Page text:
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theatre rattles ruling party
Institute for War and Peace Reporting (IWPR)
Yamikani Mwando (AR No. 139, 17-Oct-07)
October 17, 2007
The authorities are attempting
to squash a resurgence of political or protest theatre, which is
providing biting criticism of Zimbabwe's leadership ahead
of crucial elections early next year.
With the political and
economic crisis in full swing, amid controversial concessions made
by the opposition Movement for Democratic Change, MDC, to the ruling
party to amend the constitution for the 18th time, theatre aficionados
appear to have been provided with more than enough fodder.
However, this is increasingly
proving to be an occupation of virtual daredevils. Arrests and bans
are coming fast and furious as state-sponsored repression in this
battered nation of more than 13 million people is ratcheted up ahead
of what are seen as watershed parliamentary and presidential elections
Earlier this year, Junior
Information Minister Bright Matonga warned, after the banning of
a play, that political theatre is the "work of political activists
masquerading as artists".
The play that was banned
was the hard-hitting The Good President by Bulawayo-based theatre
veteran Cont Mhlanga, who has been a thorn in the ruling party's
side since the 1980s with his protest plays. Mhlanga's High
Court challenge against the police action stopping the performances
In September this year,
a journalist and two actors in a play entitled Final Push were arrested
in Harare during a performance. The actors, Silvanos Mudzvova, who
wrote the play, and Anthony Tongani, were forced to perform it a
dozen times while in custody in front of police and intelligence
According to a statement
issued by Reporters Without Borders soon after the arrests, Final
Push makes fun of Zimbabwe's political crisis. Its title refers
to protest marches organised by the MDC in 2003, which were violently
dispersed by the police.
The play, along with
Mhlanga's The Good President, which remains banned in Zimbabwe,
is material certainly likely to rattle the ruling party as 83-year-old
president Robert Mugabe stands for yet another term in next year's
elections - despite signs of resistance from his former trusted
The history of political
or protest theatre in Zimbabwe can be traced to the early 1980s,
when the likes of Mhlanga began noticing the direction Mugabe was
taking, changing lanes from liberation war hero to autocrat.
The first signs were
the Gukurahundi massacres, when the Fifth Brigade, a crack army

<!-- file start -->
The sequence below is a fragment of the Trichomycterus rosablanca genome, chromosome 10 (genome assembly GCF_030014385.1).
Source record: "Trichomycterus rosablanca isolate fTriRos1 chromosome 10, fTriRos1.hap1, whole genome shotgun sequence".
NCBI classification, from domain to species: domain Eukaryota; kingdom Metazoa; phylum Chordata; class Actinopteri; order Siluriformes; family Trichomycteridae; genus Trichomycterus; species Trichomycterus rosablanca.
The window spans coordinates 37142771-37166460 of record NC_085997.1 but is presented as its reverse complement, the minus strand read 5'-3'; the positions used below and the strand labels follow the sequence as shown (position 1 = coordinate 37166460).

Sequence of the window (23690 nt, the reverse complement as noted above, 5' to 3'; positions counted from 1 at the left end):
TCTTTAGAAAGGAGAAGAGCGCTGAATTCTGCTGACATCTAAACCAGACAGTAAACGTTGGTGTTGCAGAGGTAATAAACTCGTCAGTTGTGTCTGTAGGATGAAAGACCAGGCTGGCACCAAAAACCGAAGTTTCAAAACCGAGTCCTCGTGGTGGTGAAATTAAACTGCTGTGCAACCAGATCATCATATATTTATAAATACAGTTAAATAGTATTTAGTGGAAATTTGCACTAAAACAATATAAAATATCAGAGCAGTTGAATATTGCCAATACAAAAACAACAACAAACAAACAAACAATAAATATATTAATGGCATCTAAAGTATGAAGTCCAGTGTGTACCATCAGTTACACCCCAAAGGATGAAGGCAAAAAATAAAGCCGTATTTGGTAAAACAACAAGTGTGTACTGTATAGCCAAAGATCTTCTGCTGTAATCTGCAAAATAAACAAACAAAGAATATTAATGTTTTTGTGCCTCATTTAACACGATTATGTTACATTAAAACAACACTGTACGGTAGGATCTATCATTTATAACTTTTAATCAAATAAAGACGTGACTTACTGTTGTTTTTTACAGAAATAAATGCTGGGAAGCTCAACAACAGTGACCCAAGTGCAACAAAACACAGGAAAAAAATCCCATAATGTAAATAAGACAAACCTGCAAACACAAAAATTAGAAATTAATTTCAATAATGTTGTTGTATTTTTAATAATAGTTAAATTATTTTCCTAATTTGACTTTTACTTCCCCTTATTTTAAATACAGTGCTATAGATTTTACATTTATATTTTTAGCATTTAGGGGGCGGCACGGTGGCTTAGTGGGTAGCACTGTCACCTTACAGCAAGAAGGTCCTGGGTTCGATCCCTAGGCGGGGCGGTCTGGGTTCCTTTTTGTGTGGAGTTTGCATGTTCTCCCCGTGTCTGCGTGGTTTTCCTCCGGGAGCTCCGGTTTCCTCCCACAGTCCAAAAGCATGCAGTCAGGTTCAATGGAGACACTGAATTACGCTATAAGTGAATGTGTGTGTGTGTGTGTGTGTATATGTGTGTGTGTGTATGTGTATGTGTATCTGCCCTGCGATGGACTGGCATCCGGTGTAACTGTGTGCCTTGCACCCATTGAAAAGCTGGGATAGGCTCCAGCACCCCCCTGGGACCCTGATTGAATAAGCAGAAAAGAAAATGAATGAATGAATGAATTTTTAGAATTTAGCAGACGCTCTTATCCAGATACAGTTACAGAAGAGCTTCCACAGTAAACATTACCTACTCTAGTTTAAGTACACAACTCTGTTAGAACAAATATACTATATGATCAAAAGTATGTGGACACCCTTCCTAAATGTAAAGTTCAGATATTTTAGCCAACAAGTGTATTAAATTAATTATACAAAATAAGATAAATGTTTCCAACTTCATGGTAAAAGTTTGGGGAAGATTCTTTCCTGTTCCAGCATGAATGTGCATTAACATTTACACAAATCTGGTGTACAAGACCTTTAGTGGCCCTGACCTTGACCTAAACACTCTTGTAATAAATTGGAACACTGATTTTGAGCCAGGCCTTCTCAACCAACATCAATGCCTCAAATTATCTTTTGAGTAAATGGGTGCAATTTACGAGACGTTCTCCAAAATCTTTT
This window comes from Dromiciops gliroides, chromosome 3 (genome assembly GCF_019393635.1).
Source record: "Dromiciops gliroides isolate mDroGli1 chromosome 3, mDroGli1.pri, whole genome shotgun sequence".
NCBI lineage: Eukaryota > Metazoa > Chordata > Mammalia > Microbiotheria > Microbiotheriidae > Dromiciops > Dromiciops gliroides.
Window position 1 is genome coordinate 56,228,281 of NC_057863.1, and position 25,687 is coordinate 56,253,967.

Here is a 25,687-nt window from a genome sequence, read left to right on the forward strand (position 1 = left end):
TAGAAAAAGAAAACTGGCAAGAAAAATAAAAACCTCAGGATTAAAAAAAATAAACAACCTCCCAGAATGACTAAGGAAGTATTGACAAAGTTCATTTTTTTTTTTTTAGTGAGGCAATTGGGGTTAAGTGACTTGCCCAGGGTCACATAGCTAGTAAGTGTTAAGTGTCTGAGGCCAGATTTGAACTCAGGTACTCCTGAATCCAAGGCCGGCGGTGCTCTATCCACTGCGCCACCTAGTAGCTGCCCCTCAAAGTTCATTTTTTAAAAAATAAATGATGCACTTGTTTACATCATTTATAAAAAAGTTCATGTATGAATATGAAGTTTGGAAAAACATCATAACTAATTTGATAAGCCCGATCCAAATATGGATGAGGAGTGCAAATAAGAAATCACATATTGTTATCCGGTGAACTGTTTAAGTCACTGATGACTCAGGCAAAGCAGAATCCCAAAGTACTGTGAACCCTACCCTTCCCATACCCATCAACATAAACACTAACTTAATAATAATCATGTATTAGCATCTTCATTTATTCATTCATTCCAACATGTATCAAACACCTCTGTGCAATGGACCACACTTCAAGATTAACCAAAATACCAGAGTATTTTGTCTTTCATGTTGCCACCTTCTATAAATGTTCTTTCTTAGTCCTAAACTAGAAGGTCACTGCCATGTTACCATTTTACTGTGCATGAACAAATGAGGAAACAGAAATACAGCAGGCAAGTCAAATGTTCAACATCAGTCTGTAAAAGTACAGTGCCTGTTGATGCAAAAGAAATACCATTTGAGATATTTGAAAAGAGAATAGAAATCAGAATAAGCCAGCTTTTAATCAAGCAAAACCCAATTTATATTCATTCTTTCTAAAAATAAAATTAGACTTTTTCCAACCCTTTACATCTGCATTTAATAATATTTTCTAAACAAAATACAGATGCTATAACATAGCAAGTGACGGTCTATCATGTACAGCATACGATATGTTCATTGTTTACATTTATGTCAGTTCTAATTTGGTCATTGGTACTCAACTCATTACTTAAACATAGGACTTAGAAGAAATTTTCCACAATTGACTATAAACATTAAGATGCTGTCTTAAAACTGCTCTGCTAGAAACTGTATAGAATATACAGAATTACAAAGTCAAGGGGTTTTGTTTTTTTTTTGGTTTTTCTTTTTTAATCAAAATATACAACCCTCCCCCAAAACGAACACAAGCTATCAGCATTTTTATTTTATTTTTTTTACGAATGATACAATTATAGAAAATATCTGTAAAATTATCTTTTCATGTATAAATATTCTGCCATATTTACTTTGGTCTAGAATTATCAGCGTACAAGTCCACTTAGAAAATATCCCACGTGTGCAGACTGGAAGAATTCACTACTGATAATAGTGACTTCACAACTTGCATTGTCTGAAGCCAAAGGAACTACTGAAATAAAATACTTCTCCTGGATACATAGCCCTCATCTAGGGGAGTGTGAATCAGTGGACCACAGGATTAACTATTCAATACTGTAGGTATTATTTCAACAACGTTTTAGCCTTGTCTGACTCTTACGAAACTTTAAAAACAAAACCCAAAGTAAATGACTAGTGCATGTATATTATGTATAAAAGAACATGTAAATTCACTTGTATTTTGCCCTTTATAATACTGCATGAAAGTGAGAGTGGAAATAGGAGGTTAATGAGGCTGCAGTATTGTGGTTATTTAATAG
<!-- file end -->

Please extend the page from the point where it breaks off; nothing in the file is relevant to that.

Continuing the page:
unit trained by North Koreans, was dispatched to areas thought by
the government to have haboured insurgents which Mugabe suspected
belonged to what was then the main political opposition, led by
Joshua Nkomo. Nkomo was later to become the country's vice
president under a unity government, with Mugabe at the helm.
However, it is the country's
rapid decline from what was seen as a model democracy for Africa
to what is now regarded as a failed state that has fed the creativity
of theatre dons like Mhlanga. In apparent reference to the age-old
adage of the pen being mightier than the sword, the playwrights
And the authorities have
stood up and listened.
"Because we are
seeing the arrests and the bans, it means we are saying something,"
Raisedon Baya, an award-winning playwright whose productions have
fallen victim to political censure, told IWPR.
"But it has to
be understood we are merely artists, not activists of any sort.
Yet, this is a point that has yet to make sense to the police, who
accuse us of dabbling in politics."
Mhlanga explains on his
website about The Good President that "the third scene is
about the president celebrating and defending state violence on
TV. This is what President Mugabe did in March 2007 and this is
what inspired me to write the play".
This is art seemingly
imitating life, and predictably, with the events here in the past
eight years, life in Zimbabwe has provided ample material to get
audiences - and the authorities - paying attention.
March 2007 is when images
of a bruised MDC leader Morgan Tsvangirayi were beamed across the
world after members of the opposition party travelling to a rally
in Harare were battered by riot police. One person was shot and
killed by the police.
Early this month, Mhlanga
announced that the state-controlled Chronicle, the only daily newspaper
in Bulawayo, Zimbabwe's second largest city, had refused to
carry adverts of a play he had produced and directed.
The play, Overthrown,
written by Stanley Makuwe, is set to be staged this month, but Mhlanga
says he was told by staffers at the daily that "superiors"
were not happy to publicise a play by someone known to be a harsh
critic of the regime.
Baya said he believes
political theatre cannot be separated from the people's everyday
lives and therefore is inevitably on a collision course with the
was used during the apartheid years in South Africa to replay the
signs of the times then. It is no coincidence that it has inspired
Zimbabwe theatre artists," he said.
Though they have been
met with arrests and intimidation, the playwrights maintain they
have not written anything treasonous.
Yet as the country approaches
a watershed election next year amid growing disgruntlement among
the people, protest theatre appears to have provided the sole platform
for the probing of Zimbabwe's leadership, albeit on a scale
outside active political opposition.
"In my sector,
the culture sector, in performing arts, the current situation in
the country demands not poetic theatre, not romantic theatre, but
protest theatre," said Mhlanga.
Yamikani Mwando is the
pseudonym of an IWPR journalist in Zimbabwe
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